Dictionary of National Biography, 1885-1900/Drury, William (fl.1641)

DRURY, WILLIAM (fl. 1641), dramatist, was an English gentleman (‘nobilis Anglus’) ‘of singular parts and learning,’ and it has been conjectured that he was a nephew of William Drury the civilian [q. v.] He was for some time imprisoned in England on account of his adherence to the catholic religion, but about 1616 he was released through the intercession of Count Gondomar, the Spanish ambassador in London. In October 1618 he began to teach poetry and rhetoric at the English College at Douay. He wrote three Latin plays in verse, which were exhibited with great applause, first privately in the refectory of the college, and afterwards publicly in the quadrangle. These are: 1. ‘Alvredus sive Alfredus, Tragi-Comœdia ter exhibita in seminario Anglorum Duaceno ab ejusdem collegii Juventute, Anno Domini m.dc.xix.,’ Douay, 1620, 16mo (on the history of Alfred the Great and his subsequent deliverance of his people). At the end of the volume is a poem entitled ‘De venerabili Eucharistia ab apibus inventa et mirabiliter servata, de qua scribit Cæsarius, lib. 9, cap. 8. Carmen elegiacum.’ 2. ‘Mors, comœdia.’ Printed with the preceding work, Douay, 1620, 16mo. Death and the Devil, in person, play the principal parts in this curious drama, or rather farce, of which Douce speaks in laudatory terms in his book on Holbein's ‘Dance of Death’ (edit. 1858, p. 156). 3. ‘Reparatus, sive Depositum. Tragico-Comœdia.’ First published, together with the two preceding works, in Drury's ‘Dramatica Poemata,’ Douay, 1628, 12mo; reprinted at Antwerp, 1641, 12mo.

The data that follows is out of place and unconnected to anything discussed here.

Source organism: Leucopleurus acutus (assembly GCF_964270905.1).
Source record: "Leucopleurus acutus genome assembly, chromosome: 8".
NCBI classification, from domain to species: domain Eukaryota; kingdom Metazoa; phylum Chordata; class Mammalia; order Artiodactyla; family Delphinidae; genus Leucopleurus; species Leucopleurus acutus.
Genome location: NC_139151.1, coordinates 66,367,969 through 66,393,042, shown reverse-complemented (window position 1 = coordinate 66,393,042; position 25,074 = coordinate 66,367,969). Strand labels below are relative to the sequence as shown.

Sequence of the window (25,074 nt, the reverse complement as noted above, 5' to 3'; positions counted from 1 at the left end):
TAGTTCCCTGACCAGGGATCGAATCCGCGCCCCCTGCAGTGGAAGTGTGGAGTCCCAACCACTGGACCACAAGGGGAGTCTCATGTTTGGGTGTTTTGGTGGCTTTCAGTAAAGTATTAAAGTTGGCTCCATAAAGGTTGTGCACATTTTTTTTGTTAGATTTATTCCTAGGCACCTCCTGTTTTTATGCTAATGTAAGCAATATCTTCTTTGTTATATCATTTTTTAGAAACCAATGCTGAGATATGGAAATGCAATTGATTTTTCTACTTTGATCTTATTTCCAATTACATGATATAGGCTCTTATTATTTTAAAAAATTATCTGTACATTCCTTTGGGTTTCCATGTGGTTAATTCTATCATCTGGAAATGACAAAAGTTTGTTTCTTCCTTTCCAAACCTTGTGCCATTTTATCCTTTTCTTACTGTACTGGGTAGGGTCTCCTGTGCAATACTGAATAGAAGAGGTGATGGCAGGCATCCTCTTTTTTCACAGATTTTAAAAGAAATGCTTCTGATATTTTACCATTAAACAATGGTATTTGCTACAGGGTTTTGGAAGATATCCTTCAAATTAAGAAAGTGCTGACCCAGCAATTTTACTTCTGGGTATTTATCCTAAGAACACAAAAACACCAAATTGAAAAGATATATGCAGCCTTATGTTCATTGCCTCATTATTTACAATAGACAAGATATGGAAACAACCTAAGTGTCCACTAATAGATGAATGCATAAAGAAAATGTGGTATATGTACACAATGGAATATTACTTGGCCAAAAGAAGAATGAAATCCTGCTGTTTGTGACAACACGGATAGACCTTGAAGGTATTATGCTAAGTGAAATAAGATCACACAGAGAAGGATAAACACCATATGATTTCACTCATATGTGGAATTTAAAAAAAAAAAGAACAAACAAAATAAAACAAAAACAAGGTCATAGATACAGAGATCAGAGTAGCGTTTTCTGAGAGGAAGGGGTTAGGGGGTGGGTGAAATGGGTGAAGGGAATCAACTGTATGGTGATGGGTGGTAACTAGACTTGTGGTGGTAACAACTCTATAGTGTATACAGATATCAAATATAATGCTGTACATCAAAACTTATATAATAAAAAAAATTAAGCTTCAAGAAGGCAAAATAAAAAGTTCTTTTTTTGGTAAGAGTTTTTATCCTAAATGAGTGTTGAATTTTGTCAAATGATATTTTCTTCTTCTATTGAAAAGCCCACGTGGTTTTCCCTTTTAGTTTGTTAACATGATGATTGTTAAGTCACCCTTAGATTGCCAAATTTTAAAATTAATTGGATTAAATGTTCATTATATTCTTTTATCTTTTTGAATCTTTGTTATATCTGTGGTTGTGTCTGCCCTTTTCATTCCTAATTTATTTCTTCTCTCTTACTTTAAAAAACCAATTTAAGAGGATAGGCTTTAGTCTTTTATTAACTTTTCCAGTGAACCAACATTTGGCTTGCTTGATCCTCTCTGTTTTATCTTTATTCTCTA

[Dodd's Church Hist. ii. 425; Duthillœul, Bibl. Douaisienne, 1842, nos. 168, 770, 1509; Lowndes's Bibl. Man. (Bohn), p. 667; Gillow's Bibl. Dict.; Catalogue of Printed Books in British Museum.]

T. C.